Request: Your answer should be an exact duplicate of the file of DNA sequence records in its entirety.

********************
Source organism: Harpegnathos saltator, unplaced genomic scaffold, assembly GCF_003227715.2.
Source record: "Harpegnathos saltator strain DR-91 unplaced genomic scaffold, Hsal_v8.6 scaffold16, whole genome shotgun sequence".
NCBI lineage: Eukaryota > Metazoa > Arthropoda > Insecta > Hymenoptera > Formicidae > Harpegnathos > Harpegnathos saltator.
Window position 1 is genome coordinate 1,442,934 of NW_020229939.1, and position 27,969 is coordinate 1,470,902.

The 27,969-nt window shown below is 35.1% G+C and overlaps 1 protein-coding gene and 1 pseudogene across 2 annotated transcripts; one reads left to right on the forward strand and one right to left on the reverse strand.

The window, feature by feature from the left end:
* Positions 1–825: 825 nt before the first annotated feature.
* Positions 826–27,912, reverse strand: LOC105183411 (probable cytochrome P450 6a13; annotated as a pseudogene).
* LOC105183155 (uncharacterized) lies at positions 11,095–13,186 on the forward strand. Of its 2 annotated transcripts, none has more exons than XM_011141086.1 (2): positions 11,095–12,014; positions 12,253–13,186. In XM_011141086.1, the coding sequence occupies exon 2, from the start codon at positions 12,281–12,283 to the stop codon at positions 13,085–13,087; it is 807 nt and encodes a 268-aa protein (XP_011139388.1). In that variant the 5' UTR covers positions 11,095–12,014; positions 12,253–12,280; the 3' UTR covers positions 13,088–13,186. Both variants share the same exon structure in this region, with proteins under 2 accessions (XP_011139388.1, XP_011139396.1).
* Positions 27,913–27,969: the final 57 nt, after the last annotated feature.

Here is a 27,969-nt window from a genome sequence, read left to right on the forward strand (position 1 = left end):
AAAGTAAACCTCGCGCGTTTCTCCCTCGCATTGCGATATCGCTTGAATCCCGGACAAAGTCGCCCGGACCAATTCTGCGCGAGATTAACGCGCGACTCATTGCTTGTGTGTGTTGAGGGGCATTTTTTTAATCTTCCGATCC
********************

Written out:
Source organism: Harpegnathos saltator, unplaced genomic scaffold, assembly GCF_003227715.2.
Source record: "Harpegnathos saltator strain DR-91 unplaced genomic scaffold, Hsal_v8.6 scaffold16, whole genome shotgun sequence".
NCBI lineage: Eukaryota > Metazoa > Arthropoda > Insecta > Hymenoptera > Formicidae > Harpegnathos > Harpegnathos saltator.
Window position 1 is genome coordinate 1,442,934 of NW_020229939.1, and position 27,969 is coordinate 1,470,902.

The 27,969-nt window shown below is 35.1% G+C and overlaps 1 protein-coding gene and 1 pseudogene across 2 annotated transcripts; one reads left to right on the forward strand and one right to left on the reverse strand.

The window, feature by feature from the left end:
* Positions 1–825: 825 nt before the first annotated feature.
* Positions 826–27,912, reverse strand: LOC105183411 (probable cytochrome P450 6a13; annotated as a pseudogene).
* LOC105183155 (uncharacterized) lies at positions 11,095–13,186 on the forward strand. Of its 2 annotated transcripts, none has more exons than XM_011141086.1 (2): positions 11,095–12,014; positions 12,253–13,186. In XM_011141086.1, the coding sequence occupies exon 2, from the start codon at positions 12,281–12,283 to the stop codon at positions 13,085–13,087; it is 807 nt and encodes a 268-aa protein (XP_011139388.1). In that variant the 5' UTR covers positions 11,095–12,014; positions 12,253–12,280; the 3' UTR covers positions 13,088–13,186. Both variants share the same exon structure in this region, with proteins under 2 accessions (XP_011139388.1, XP_011139396.1).
* Positions 27,913–27,969: the final 57 nt, after the last annotated feature.

Here is a 27,969-nt window from a genome sequence, read left to right on the forward strand (position 1 = left end):
AAAGTAAACCTCGCGCGTTTCTCCCTCGCATTGCGATATCGCTTGAATCCCGGACAAAGTCGCCCGGACCAATTCTGCGCGAGATTAACGCGCGACTCATTGCTTGTGTGTGTTGAGGGGCATTTTTTTAATCTTCCGATCC